# Basic Modelling in Quantitative Genetics

I am pretty bad in thinking quantitative genetics models. I am trying to get some basic understanding of modelling the evolution of a quantitative trait. I am therefore asking for help to analyze a very simple model. I welcome any explanation of some other classic model of the evolution of quantitative traits.

Scenario

Consider a haploid population of constant size $N$. The fitness of the individuals is determined exclusively by a single quantitative trait $z$. $l$ loci codes for this trait. The genetic value at each locus adds up to give the quantitative trait $z$. The mutation rate at each locus is $\mu$. A mutation changes the genetic value at any given locus by $+ \Delta z$ with probability $\frac{1}{2}$ and by $- \Delta z$ with probability $\frac{1}{2}$. If you prefer to consider the effects of a mutation to be drawn from a normal distribution with mean $=0$ and variance $= \sigma^2$, please feel free to do so. The fitness $w(z)$ of an individual is given as a gaussian function of its quantitative trait $z$

$$w(z)=\exp\bigl(-Vz^2\bigr),$$

where $V$ is the strength of selection. The optimal phenotype is $0$, that is $w(0)=1$. The larger is $V$, the more severe it is to be at a given distance to the optimal phenotype. If you want to assume that the fitness $w(z)$ is some other function of the trait $z$, such as the even more simple $w(z)=z$, please feel free to do so. For simplicity, we assume no environmental variance on the quantitative trait.

Questions

What is the equilibrium mean fitness $\bar w$ of the population?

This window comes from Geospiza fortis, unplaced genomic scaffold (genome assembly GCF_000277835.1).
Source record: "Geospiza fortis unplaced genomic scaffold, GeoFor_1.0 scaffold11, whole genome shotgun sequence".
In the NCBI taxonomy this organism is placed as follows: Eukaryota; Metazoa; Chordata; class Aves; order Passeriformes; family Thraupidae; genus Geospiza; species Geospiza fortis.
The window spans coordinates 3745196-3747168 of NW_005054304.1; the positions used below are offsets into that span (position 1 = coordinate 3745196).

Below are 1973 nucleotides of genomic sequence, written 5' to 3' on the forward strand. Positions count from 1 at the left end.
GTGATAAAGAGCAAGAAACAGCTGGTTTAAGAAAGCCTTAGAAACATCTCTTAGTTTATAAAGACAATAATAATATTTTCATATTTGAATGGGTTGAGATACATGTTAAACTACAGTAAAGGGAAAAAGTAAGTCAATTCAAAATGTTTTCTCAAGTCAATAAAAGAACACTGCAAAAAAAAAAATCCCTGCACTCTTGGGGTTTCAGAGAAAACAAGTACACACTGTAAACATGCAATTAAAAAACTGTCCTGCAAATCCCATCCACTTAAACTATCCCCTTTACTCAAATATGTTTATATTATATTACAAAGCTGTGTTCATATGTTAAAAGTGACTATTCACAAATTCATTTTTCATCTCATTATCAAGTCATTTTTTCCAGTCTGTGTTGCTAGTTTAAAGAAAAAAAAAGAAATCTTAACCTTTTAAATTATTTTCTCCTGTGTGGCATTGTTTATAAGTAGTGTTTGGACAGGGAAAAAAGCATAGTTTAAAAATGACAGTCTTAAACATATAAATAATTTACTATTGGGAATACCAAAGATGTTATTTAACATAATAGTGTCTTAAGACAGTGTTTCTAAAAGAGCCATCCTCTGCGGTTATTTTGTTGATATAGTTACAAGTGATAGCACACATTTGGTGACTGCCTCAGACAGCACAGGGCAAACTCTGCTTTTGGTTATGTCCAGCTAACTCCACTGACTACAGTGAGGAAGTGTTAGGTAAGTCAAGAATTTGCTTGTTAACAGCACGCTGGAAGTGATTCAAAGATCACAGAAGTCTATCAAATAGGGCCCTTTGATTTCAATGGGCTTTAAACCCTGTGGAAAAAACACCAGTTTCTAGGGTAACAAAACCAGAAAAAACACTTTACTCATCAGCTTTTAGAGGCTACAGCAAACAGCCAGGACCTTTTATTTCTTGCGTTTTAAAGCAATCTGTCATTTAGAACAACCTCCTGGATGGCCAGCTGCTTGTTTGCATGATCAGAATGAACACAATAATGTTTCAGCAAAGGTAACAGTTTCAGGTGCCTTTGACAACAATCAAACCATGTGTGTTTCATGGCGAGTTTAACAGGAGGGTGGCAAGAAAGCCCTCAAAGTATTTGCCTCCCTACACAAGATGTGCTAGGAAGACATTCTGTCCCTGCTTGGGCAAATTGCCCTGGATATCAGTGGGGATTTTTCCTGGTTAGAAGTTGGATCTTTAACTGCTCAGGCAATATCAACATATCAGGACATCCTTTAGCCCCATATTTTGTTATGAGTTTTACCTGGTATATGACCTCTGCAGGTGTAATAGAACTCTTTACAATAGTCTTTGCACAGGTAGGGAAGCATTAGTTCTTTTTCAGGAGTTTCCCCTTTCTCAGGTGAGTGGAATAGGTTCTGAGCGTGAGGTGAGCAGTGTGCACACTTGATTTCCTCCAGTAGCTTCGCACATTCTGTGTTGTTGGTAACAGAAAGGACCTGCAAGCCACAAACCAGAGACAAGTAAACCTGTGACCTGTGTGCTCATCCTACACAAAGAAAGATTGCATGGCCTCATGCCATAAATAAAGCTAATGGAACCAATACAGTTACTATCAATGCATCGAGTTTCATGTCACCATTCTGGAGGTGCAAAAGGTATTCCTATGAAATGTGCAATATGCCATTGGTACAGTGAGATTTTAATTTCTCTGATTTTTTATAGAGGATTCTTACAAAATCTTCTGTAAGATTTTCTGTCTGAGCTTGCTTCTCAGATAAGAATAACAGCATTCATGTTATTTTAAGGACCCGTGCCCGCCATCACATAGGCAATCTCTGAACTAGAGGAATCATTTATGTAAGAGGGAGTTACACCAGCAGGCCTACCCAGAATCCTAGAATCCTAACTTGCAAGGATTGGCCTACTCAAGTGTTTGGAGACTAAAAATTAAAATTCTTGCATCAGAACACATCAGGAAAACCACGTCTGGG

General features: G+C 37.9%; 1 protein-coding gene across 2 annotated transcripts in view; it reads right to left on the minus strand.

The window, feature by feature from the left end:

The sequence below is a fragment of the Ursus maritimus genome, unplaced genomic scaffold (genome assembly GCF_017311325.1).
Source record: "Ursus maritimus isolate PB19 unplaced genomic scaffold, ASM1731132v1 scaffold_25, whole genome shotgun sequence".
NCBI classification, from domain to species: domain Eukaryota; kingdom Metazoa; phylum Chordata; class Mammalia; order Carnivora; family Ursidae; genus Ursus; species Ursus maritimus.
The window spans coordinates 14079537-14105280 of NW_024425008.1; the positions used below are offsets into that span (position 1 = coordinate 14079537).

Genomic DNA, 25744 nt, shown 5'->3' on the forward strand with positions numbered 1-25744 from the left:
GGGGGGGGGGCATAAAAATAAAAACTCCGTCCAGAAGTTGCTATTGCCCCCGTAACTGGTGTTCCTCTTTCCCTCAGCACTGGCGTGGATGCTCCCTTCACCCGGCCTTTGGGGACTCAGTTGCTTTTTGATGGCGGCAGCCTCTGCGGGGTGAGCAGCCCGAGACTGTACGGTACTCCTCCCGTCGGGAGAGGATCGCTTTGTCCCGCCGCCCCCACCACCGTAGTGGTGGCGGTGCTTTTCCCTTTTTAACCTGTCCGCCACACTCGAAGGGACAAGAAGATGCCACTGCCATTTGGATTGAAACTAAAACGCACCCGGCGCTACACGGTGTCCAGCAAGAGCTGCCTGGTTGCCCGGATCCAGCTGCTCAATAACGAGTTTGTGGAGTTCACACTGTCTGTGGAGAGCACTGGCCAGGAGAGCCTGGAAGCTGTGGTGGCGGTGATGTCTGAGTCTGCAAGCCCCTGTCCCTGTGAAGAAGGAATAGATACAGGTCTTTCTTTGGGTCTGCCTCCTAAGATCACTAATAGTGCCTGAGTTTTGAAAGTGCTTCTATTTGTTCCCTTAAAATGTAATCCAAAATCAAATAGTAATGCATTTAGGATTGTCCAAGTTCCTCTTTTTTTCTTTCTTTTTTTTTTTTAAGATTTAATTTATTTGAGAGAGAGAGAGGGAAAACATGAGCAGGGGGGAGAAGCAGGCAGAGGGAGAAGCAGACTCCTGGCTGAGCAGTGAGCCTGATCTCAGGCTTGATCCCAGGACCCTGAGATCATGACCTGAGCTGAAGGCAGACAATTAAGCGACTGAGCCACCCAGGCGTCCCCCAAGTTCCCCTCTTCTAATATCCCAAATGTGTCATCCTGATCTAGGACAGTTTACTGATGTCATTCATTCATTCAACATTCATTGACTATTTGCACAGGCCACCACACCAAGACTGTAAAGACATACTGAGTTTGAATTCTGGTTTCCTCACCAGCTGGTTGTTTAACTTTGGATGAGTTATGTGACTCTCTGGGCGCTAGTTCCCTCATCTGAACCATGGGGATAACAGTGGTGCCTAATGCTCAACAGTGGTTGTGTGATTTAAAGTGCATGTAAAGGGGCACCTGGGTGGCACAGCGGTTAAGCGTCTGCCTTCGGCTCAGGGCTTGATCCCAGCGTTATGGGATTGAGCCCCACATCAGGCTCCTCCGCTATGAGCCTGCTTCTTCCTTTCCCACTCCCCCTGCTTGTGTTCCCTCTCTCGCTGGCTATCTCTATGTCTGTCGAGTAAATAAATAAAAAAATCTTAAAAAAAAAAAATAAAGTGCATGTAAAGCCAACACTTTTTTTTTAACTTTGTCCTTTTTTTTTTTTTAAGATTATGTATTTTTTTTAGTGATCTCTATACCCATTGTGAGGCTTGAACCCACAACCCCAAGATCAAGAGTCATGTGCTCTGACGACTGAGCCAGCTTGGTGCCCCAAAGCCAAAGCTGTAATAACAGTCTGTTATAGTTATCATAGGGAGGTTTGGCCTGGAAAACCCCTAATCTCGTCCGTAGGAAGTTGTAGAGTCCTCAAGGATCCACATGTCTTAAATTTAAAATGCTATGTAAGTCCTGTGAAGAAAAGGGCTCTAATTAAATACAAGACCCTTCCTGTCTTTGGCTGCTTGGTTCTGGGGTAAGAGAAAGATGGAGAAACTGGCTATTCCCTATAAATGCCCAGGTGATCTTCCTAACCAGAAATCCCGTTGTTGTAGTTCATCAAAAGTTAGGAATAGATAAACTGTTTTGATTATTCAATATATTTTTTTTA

What is the equilibrium genetic variance (=phenotypic variance) for fitness $w$ and for phenotype $z$?

• What have you gotten, so far? This reads like a homework question. – blep May 6 '15 at 0:51
• I would have love receiving this kind of homework. It is not a homework question. Because I was trained in Europe, the last homework I had to do was probably during the first year of my bachelor degree or even in High school. For the moment, I pretty much developed the basis of a model (presented in the post) to think the evolution of quantitative trait but this is it, I fail to bring it any further to answer my question(s). – Remi.b May 6 '15 at 2:06
• @dd3 This is a little complicated than a usual homework. – WYSIWYG May 30 '15 at 14:22

Trait z is represented by k genes: z1....zk (I am using k instead of l because the former is visually differentiable from 1 ). For simplicity let's assume that there is only one mutable site in a gene. So a mutation can impart a change of $\pm \Delta z$. Starting from initial state of z at zero, the system will proceed to equilibrium where the rate of forward mutation would be same as that of backward mutation; since the rates are same the deterministic steady state of z should be zero.
 Mean fitness = mean forward mutation — mean backward mutations = 0
You can also model the mutation events as a simple random walk. The mean of that is 0 and the variance is n. But what about large n; I am not sure. You should read about random walks or ask in CrossValidated. With $t\to \infty$, you would get a lot of variants but variants would be filtered out by selection (as the optimum is at 0). I think selection can be incorporated in the random walk with death rate being proportional to the distance from 0. But again I do not have much experience with such hybrid models.